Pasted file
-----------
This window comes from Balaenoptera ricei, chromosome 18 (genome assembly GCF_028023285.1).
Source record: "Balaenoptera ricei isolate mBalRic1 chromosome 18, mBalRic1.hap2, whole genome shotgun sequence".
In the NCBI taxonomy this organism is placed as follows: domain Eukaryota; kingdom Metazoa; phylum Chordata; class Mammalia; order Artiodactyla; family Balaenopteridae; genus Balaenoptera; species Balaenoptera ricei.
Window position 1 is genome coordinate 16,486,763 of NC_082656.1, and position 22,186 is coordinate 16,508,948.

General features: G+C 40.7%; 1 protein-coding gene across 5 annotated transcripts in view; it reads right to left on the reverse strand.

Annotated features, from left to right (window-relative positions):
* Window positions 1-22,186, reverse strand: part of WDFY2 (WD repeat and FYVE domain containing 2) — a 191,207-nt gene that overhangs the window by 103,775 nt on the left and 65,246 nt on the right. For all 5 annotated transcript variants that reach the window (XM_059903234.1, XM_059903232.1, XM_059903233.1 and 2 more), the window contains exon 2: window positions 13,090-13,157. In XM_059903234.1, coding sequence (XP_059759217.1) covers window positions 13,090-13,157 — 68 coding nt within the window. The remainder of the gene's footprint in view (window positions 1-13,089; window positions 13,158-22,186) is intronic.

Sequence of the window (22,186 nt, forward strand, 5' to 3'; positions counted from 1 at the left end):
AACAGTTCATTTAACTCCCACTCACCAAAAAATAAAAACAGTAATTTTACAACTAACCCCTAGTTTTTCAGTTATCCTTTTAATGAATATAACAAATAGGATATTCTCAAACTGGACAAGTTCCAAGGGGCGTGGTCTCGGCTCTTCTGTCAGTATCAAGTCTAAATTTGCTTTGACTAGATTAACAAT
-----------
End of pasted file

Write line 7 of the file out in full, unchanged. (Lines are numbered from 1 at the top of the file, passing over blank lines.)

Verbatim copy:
* Window positions 1-22,186, reverse strand: part of WDFY2 (WD repeat and FYVE domain containing 2) — a 191,207-nt gene that overhangs the window by 103,775 nt on the left and 65,246 nt on the right. For all 5 annotated transcript variants that reach the window (XM_059903234.1, XM_059903232.1, XM_059903233.1 and 2 more), the window contains exon 2: window positions 13,090-13,157. In XM_059903234.1, coding sequence (XP_059759217.1) covers window positions 13,090-13,157 — 68 coding nt within the window. The remainder of the gene's footprint in view (window positions 1-13,089; window positions 13,158-22,186) is intronic.